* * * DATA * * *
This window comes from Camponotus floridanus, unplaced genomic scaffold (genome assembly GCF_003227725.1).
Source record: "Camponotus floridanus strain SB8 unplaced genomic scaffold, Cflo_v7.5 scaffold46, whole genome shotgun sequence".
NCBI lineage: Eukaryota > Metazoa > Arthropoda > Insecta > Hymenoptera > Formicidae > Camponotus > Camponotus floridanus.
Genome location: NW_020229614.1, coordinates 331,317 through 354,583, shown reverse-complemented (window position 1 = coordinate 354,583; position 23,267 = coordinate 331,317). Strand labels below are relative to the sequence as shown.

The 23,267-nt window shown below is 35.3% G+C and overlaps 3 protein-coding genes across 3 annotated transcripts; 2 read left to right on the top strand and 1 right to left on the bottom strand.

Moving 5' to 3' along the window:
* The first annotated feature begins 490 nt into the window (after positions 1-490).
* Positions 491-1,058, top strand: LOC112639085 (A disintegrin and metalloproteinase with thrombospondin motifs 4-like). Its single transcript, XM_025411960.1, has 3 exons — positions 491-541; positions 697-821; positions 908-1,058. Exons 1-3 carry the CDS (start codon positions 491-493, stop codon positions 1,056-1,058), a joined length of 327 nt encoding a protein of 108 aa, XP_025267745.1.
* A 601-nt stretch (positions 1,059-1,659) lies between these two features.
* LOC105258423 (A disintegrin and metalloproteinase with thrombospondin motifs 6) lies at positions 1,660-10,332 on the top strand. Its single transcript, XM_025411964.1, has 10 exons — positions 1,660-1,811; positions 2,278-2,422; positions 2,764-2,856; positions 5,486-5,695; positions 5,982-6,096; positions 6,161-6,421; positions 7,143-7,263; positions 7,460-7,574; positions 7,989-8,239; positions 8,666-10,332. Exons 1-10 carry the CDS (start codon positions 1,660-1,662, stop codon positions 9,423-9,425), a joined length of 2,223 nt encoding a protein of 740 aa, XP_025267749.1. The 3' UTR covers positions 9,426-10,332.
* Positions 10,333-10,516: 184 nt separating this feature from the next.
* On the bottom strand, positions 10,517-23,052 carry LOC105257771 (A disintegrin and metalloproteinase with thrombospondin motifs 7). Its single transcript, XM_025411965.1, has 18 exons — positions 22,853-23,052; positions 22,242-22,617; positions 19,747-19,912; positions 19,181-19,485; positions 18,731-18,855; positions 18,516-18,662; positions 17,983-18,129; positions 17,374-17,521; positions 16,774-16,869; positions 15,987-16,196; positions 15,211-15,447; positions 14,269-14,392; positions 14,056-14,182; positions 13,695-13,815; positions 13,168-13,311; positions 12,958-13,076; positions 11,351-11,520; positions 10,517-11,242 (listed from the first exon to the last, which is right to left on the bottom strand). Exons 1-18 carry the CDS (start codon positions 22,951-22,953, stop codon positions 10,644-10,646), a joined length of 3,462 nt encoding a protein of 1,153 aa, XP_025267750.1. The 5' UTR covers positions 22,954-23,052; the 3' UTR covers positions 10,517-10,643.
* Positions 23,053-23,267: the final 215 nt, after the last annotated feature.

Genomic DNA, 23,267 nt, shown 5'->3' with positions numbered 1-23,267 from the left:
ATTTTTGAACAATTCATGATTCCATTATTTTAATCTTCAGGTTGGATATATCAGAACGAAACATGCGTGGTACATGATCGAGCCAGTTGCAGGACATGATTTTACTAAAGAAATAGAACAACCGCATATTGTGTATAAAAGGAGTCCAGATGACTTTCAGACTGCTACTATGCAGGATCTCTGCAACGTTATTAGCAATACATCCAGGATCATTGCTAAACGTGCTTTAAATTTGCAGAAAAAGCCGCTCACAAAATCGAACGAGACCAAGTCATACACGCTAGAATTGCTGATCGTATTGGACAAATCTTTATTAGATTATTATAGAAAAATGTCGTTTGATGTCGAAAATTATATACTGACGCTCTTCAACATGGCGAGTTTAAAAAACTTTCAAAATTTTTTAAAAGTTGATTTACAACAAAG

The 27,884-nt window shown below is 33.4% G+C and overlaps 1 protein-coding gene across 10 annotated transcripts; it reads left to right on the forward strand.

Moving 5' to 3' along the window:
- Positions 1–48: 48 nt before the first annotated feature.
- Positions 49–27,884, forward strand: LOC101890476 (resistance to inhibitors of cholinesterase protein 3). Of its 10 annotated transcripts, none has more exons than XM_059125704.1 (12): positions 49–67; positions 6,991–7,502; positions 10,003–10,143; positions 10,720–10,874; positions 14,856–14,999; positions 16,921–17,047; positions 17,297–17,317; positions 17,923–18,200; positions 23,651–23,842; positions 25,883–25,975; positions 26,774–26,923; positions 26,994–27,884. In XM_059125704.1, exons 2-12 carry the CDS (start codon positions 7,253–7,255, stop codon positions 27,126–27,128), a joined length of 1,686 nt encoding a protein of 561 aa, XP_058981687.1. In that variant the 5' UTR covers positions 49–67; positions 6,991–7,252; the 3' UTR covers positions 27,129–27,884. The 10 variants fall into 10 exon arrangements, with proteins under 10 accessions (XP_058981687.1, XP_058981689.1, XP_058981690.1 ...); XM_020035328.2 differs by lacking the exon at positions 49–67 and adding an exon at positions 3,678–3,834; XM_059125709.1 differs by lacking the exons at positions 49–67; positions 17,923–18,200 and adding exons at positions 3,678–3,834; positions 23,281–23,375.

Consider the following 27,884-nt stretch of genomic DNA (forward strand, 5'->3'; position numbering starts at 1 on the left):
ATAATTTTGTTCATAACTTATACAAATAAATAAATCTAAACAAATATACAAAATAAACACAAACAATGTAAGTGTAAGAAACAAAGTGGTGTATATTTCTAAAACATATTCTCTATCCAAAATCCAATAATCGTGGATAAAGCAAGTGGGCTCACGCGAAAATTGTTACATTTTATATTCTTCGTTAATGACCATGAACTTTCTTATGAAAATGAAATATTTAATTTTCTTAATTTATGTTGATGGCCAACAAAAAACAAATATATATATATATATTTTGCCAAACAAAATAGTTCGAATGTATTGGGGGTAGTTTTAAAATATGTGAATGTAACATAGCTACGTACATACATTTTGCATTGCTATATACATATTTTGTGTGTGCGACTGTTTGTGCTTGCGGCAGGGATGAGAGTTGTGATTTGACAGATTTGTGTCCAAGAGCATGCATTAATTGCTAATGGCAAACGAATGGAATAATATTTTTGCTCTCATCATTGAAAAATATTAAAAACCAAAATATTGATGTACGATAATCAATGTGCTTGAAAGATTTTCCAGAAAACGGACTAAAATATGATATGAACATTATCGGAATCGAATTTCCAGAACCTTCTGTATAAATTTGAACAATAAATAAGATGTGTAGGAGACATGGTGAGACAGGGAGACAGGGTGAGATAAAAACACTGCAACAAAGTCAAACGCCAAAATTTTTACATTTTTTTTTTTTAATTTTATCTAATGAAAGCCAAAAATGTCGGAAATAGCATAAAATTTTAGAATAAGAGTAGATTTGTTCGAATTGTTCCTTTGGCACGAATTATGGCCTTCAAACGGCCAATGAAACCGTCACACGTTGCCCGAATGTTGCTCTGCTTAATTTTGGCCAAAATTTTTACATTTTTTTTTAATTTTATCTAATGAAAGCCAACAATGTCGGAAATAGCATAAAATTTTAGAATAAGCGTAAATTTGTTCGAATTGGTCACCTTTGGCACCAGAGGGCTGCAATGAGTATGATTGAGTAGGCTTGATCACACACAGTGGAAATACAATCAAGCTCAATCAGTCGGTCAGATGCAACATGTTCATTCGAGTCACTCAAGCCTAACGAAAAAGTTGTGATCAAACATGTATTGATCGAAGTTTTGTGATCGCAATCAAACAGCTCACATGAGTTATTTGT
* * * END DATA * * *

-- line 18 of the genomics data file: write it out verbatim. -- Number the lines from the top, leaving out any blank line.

- Positions 1–48: 48 nt before the first annotated feature.